Our second January Novel Dialogue conversation is with Caryl Phillips, professor of English at Yale and world-renowned for novels ranging from The Final Passage to 2018’s A View of the Empire at Sunset. He shares his thoughts on transplantation, on performance, on race, even on sports. Joining him here are John and the wonderful comparatist Corina …
 
Welcome to The Academic Life! In this episode you’ll hear about: What the two-body problem is Dr. Kelly Baker’s experience on the academic job market as a wife and mother How gender bias can play out in academic job searches Why the three-body problem is a more accurate framing of this issue How Kelly reimagined herself and her skill set for jobs o…
 
Electrifying athletes like Olga Korbut and Nadia Comaneci helped make women’s artistic gymnastics one of the most popular events in the Olympic Games. But the transition of gymnastics from a women’s sport to a girl’s sport in the 1970s also laid the foundation for a system of emotional, physical, and sexual abuse of gymnasts around the world. In De…
 
Scholars Esther De Dauw and Daniel J. Connell have assembled an array of chapters that explore the idea of masculinity in the realm of contemporary heroes and superheroes. Toxic Masculinity: Mapping the Monstrous in Our Heroes (UP of Mississippi, 2020) examines not only the presentation of masculinity in which we are constantly immersed in the supe…
 
Now that science has granted eternal life and youth to all, the world is a place of endless opportunity to live out one's dreams and fulfill one's desires. With death unnecessary, it becomes optional and suicide is celebrated when chosen. However the main character, 10,000 year old Warren, has fought off the urge to die but begins to contemplate ma…
 
Today I talked to Helga Nowotny about her new book In AI We Trust: Power, Illusion and Control of Predictive Algorithms (Polity, 2021). One of the most persistent concerns about the future is whether it will be dominated by the predictive algorithms of AI - and, if so, what this will mean for our behaviour, for our institutions and for what it mean…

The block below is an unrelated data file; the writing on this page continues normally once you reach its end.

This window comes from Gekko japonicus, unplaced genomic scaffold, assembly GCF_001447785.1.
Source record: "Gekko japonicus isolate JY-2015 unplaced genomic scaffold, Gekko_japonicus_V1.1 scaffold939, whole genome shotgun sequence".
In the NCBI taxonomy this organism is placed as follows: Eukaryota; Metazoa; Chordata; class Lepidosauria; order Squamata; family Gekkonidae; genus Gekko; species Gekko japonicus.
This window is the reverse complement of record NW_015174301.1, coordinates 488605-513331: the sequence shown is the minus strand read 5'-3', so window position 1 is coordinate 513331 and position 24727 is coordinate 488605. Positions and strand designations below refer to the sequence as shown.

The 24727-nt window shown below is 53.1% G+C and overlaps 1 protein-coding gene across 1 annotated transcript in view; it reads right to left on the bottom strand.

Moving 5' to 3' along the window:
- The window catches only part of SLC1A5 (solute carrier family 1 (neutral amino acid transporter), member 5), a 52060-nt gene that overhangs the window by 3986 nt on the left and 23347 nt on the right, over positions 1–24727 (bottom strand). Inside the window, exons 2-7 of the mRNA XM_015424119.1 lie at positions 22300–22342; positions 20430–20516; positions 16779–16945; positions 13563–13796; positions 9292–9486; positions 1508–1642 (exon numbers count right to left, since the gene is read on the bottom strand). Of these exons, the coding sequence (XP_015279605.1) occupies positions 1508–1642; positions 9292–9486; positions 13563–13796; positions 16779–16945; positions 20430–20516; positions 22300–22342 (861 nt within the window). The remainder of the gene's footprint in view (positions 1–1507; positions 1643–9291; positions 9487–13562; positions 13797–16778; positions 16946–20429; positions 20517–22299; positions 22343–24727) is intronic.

The border between Russia and China is one of the world’s longest, spanning thousands of miles. It’s one of the few extended land borders between two great powers, subject to years of history, conflict and cooperation. Yet for such an important division, there are surprisingly few crossings, with not one passenger bridge in operation. On the Edge: …
 
Chana Stiefel Chana and I talked about her new book Let Liberty Rise!: How America’s Schoolchildren Helped Save the Statue of Liberty (Scholastic Press, 2021). On America's 100th birthday, the people of France built a giant gift! It was one of the largest statues the world had ever seen -- and she weighed as much as 40 elephants! And when she arriv…
 
Today I talked to Minal Bopaiah about her new book Equity: How to Design Organizations Where Everyone Thrives (Berrett-Koehler, 2021). Remember the Marlboro Man? Of course you do, as he symbolizes the myth of rugged individualism. Minal Bopaiah is here to suggest that the idea of the “making it on your own” is and has always been a myth. There’s al…
 
Rabih Alameddine talks about his new novel The Wrong End of the Telescope, which is set on the island of Lesbos amidst the medical personnel and tourist-volunteers involved with helping the arriving Syrian refugees. Interestingly, the writer, one suspiciously similar to Rabih himself, is a secondary character in this novel, a character who asks Min…
 
When Stephen Dubner learned that Dallas–Fort Worth will soon overtake Chicago as the third-biggest metro area in the U.S., he got on a plane to find out why. Despite getting stood up by the mayor, nearly drowning on a highway, and eating way too much barbecue, he came away impressed. (Part 1 of 2 — because even podcasts are bigger in Texas.)…
 
Silencing Joe Rogan, Glenn Beck- The Rise of Tyranny, Mark Levin- EMP Attack, Andrew Klavan- God Deleted. Where’s OUR safe space!? Latest attempts to SILENCE Joe Rogan explained https://youtu.be/WSHWsCk4Ops 54,870 views Jan 16, 2022 Glenn Beck 670K subscribers A report from Rolling Stone details a recent public letter sent to Spotify — written by 2…
 
This week, Sharifah discusses some favorite books with adaptations. Follow the podcast via RSS here, Apple Podcasts here, Spotify here. The show can also be found on Stitcher here. To get even more SF/F news and recs, sign up for our Swords and Spaceships newsletter! This content contains affiliate links. When you buy through these links, we may ea…
 
Steven welcomes back Actor/Filmmaker and Don’t Quill The Messenger producer Jake Lloyd Bacon for the Three Year Anniversary of the Podcast. The duo chat about the past year of the show, read some Apple Podcast reviews, and read the finalists for the DQM Sonnet contest before selecting a winner! Support the show by picking up official Don't Quill th…